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Educational Neuroscience

What insights into the science of learning will you bring to class to make our learning real?

Katrina Newman

on 7 March 2013

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Transcript of Educational Neuroscience

Neuroscience The idea of educational neuroscience came to be because of the evidence and many research opportunities provided by people such as Zull, Madena, Sousa, Posner, Ratey, Immordino-Yang & Faeth, Goleman, and Willis. Movement and Learning The brain produces BDNF (Brain Derived Neurotrophic Factors) after exercise. When you
work your
brain works! BDNF is used to help
grows neurons
supports neurogenesis
supports neuroplasticity What are these?? Neurogenesis creates
braincells and neurons

Neuroplasticity strengthens
LTP pathways and allows the
brain to adapt to itself Emotion
and the
Brain Cognitive Pedagogy Neuroscience Psychology The study of the art and science of teaching The study of mental processes responsible for cognition and behavior. The study of the brains development, structure and function With this ability these researches have come up with evidence that supports three ways to increase student learning. How did they do this?? We have cool
machines like this!!! This machine is a fMRI machine, which takes pictures of the brain while the person does different activities. This allows for increased knowledge of how the brain works and what activities increase its function. (Medina, 2008) (Medina, 2008) What else does movement do?? It produces
Dopamine and
Norepenephrine These make you happy
and help you remember! (Medina, 2008) According to Medina, being emotionally connected to what you are learning allows you to pay attention and increase the amount of information you remember. How does this work? Emotional relevance helps create ECS (Emotionally Cogent Stimuli), which in turn helps retain information by deciding the path the information takes through the brain to create either short term memory or long term. (Immordino-Yang & Faeth, 2010)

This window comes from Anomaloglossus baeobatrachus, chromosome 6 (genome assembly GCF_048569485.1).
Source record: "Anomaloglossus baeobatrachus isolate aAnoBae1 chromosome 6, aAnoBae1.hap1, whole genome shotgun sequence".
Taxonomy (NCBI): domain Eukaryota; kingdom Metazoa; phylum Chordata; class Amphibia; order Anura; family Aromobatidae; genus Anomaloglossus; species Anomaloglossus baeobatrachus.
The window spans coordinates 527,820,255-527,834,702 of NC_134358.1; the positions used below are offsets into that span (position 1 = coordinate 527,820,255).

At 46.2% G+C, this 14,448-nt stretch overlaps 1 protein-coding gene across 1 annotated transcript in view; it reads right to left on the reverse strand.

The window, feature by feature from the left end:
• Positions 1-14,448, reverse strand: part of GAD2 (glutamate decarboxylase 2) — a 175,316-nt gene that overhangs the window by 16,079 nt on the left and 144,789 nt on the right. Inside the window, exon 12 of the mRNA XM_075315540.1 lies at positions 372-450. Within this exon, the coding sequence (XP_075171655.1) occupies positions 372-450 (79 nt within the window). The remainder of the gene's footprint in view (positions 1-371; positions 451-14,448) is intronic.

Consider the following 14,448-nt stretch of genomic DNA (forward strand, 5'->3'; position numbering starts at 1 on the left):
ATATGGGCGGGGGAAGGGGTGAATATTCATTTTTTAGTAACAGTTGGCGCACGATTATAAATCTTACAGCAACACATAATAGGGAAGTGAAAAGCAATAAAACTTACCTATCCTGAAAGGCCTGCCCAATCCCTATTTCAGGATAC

(Medina, 2008)
(Zull, 2002) Prefrontal cortex Amygdala Information Back Cortex Hippocampus No ECS makes it short term If there is ESC And to make this all work you need.... SLEEP!!! According to Sousa, a teenager needs about 8-10 hours of sleep. The brain is very active during sleep and needs this time to go through knowledge and relearn in and remember it.
(Schacter, 1996) Lets Review Do you think you remember everything that was ever taught to you in school? Umm... No!? Why do you think that is?
Is it because of the way teachers teach or how you learn or a mixture of both? It has to do with the way teachers teach and the way students learn! Well, what is that? Its called...
Educational Neuroscience Educational Neuroscience Pedagogy Psychology Neuroscience Now how do we do this? You MOVE!! Create lessons that involve movement! Ride your bike to school! Scavenger Hunt! Stretch before class! According to Ratey, schools can incorporate "zero hour" which is a time where students can come in before school and exercise and will improve their obtainment of knowledge for the rest of the day. Students have to feel safe and welcome! (Goleman, 1995) As teachers and students it is important to make school a welcoming, low stress environment. (Sousa, 2010) When students are scared their brain releases cortisol and all you then remember from the experience is the negative. Schools social and cultural climates affect learning, mostly based on a students' self-esteem. Therefore... (Sousa, 2010) (Zull, 2002) How do we do this? Keep students emotionally involved in the lesson because, according to Medina, students lose interest every 10 minutes if not emotionally connected in another way. Connect emotion before information because emotion is what guides cognitive learning. (Immordino-Yang & Faeth, 2010) First information has to pass through the RAS, which only allows several thousand bits of sensory information in per second compared to the one million it receives every second. (Willis, 2010) When information sent to the RAS causes fear or stress the amygdala is sent to get rid of that information. (Willis, 2010) However... If the information makes it past the RAS The information goes to the hippocampus, which decides if there is any emotional connection and if there is ECS the information will go to the prefrontal cortex where it will later be stored in the back cortex as long term memory. If it doesn't have ECS the information lasts several weeks then the brain forgets it, making it short term memory. (Medina, 2008) How do we apply this science to teaching? Willis talks about priming the RAS by adding color and photos to information, play a song, or change seating charts, in order to add variety and focus to student learning. Encourage students to get 8 to 10 hours of sleep! Create emotional connections to the information (Sousa, 2010) (Medina, 2008) Lets work hard to use all our resources to improve student learning and teaching today!! The End!
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